Friday, October 9, 2009



Raven Woods Animal Sanctuary is a 501(c)3 strictly no-kill sanctuary for abused, abandoned, and homeless dogs located near Roseland, LA. In 1994, John and Rebecca Thornton began a labor of love trying to alleviate the plight of the many homeless animals who scrounged for existence in rural Tangipahoa parish. Over the years, the dogs kept coming and the sanctuary kept expanding until it grew to house over 200 dogs. Although Rebecca is now disabled and cannot participate in the animal care, her efforts were instrumental in the establishment of Raven Woods. John is retired from his job with Dow Chemical and now works 16 hour days year round as the primary caretaker of the dogs.
I serve as adoption coordinator and drive from my home in Mississippi as often as I can to help with the animal care, but the bulk of the responsibility falls on John who has dedicated his life to the dogs. It is our goal to find loving homes for every dog in our care, but every dog who comes to us has a home with us for as long as they need it. No dog is put to sleep for lack of space. Euthanasia is considered only when a dog is suffering from a painful and untreatable condition. Many of our dogs are not likely to be adopted because of age, chronic medical conditions, or the misfortune of being the "wrong" breed but we believe every life is precious and deserving of the best care we can give. Thats what makes us a sanctuary.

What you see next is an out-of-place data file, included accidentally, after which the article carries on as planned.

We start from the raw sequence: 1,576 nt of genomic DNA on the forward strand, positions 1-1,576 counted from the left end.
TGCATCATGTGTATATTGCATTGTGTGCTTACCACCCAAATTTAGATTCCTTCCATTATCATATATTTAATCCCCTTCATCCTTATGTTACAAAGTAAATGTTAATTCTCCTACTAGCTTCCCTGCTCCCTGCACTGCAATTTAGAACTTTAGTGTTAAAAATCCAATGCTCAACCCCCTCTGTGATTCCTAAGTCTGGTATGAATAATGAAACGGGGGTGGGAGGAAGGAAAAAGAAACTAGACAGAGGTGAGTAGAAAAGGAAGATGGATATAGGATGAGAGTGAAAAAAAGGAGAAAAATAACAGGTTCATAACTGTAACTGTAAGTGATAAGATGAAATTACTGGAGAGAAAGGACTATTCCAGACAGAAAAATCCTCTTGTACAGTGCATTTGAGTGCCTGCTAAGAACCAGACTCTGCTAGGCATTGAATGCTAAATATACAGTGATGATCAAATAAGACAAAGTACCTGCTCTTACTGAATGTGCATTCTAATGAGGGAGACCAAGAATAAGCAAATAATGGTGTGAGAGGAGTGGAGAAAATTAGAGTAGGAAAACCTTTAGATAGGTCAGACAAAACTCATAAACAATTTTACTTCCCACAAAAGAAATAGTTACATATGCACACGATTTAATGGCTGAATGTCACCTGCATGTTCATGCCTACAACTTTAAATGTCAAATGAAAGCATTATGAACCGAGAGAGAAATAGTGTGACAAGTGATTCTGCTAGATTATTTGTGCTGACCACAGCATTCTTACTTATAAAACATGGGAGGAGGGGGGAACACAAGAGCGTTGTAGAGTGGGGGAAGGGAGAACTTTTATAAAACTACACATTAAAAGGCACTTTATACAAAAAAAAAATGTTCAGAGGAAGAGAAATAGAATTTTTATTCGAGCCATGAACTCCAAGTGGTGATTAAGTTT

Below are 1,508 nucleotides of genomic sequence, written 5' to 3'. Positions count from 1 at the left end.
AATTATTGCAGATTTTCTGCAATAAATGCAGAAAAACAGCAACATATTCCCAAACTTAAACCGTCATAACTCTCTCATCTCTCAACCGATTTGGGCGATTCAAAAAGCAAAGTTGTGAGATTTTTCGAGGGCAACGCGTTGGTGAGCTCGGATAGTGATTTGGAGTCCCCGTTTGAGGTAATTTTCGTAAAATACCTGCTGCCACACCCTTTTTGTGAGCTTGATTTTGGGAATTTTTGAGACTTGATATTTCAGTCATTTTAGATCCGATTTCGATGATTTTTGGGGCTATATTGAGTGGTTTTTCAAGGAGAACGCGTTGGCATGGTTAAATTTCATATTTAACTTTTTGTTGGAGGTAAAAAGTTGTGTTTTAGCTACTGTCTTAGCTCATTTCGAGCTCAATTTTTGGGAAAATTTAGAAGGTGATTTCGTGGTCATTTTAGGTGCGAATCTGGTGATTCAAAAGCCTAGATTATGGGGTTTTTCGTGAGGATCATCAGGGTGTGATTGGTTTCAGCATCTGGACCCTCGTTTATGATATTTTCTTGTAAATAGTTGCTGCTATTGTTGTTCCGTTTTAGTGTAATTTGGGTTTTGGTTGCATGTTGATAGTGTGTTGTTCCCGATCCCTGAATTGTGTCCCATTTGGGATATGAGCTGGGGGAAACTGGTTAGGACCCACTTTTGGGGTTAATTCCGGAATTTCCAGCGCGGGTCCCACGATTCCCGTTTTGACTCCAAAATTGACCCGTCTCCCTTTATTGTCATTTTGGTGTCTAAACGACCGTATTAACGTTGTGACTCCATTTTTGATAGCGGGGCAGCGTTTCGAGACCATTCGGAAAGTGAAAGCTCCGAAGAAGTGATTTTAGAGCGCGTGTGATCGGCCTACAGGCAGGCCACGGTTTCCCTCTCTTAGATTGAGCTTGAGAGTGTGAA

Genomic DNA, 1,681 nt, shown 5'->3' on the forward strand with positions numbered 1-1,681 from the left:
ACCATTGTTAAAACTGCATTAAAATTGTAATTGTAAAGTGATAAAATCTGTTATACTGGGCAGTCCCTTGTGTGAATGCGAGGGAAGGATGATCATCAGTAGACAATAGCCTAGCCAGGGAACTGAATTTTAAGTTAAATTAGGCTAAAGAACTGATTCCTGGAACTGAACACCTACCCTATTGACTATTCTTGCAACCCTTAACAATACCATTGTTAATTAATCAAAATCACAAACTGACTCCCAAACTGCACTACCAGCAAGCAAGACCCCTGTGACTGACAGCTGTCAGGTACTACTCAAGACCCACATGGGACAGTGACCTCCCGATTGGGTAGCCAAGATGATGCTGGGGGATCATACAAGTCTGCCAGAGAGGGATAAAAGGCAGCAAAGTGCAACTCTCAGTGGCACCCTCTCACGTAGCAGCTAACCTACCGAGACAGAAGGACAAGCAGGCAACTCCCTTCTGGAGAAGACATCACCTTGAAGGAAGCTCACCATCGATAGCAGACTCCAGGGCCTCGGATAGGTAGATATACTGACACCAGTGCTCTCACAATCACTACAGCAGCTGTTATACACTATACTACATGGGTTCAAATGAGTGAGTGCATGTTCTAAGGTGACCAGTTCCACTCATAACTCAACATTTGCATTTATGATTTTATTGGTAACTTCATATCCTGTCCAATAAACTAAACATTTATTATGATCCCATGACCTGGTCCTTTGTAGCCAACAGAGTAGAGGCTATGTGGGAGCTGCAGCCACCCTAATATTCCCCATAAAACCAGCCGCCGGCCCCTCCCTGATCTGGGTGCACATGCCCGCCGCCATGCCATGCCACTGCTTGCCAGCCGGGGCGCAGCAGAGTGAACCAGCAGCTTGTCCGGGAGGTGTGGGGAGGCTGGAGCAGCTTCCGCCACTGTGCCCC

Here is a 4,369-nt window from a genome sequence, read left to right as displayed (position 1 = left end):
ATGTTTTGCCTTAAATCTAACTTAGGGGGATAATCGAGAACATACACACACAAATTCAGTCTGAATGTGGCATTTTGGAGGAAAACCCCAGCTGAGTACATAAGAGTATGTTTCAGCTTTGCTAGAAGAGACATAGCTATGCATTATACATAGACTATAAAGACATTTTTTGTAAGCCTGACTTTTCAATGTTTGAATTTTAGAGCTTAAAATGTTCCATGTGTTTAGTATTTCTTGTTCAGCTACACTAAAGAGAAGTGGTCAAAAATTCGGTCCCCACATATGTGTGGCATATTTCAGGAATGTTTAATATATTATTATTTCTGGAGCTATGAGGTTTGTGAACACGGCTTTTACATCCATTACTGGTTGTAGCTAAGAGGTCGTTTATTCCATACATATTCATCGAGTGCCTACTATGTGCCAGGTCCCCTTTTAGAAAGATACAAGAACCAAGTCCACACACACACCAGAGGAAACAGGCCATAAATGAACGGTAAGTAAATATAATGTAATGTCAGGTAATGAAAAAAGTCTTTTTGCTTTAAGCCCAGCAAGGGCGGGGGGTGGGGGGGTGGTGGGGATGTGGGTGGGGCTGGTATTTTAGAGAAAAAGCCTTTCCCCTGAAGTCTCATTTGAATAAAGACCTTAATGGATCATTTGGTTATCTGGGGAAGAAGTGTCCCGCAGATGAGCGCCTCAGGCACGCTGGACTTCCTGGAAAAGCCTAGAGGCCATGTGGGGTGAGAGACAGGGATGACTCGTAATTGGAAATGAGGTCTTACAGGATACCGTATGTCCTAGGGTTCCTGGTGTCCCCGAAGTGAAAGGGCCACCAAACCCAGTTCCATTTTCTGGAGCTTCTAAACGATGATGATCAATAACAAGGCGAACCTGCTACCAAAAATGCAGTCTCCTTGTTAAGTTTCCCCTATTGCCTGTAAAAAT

In the year after Katrina devastated south Mississippi and Louisiana, I worked with the Humane Society of Louisiana at Camp Katrina, the emergency evacuation camp in Tylertown Mississippi for dogs left homeless by the storm. After the crisis passed and the work at Camp Katrina scaled back, a fellow rescuer told me about Raven Woods and John Thornton's struggle to keep the sanctuary going with no outside help. It only took one visit for me to be totally impressed with John's work and dedication, and I knew where I belonged.

In early 2006, Connie Edwards an animal rescuer from Seattle Washington and tireless proponent of spay/neuter programs, came onboard with desperately needed financial assistance and organized our spay/neuter program. Connie's generous help has kept us going and allowed us to get all of the females spayed and many of the males neutered. Connie's contributions have helped us to make many improvements in the lives of our dogs including treating dogs for heartworms and the transportation of many dogs to no-kill rescues in the north where they have a much better chance of adoption.

The past 3 years have seen many changes at Raven Woods. Thanks to a comprehensive vaccination program, infectious disease very rare. All dogs are on monthly heartworm preventative. The dogs are all housed in chain link or galvanized metal kennels runs with concrete floors and tarp covers. Over 200 dogs have found homes, but it seems like for every dog who finds a home, another takes its place at the shelter. We are so full and have so little funds that we are trying our best not to take in any more dogs at all. But if a dog is dumped at the sanctuary we cannot just turn it away.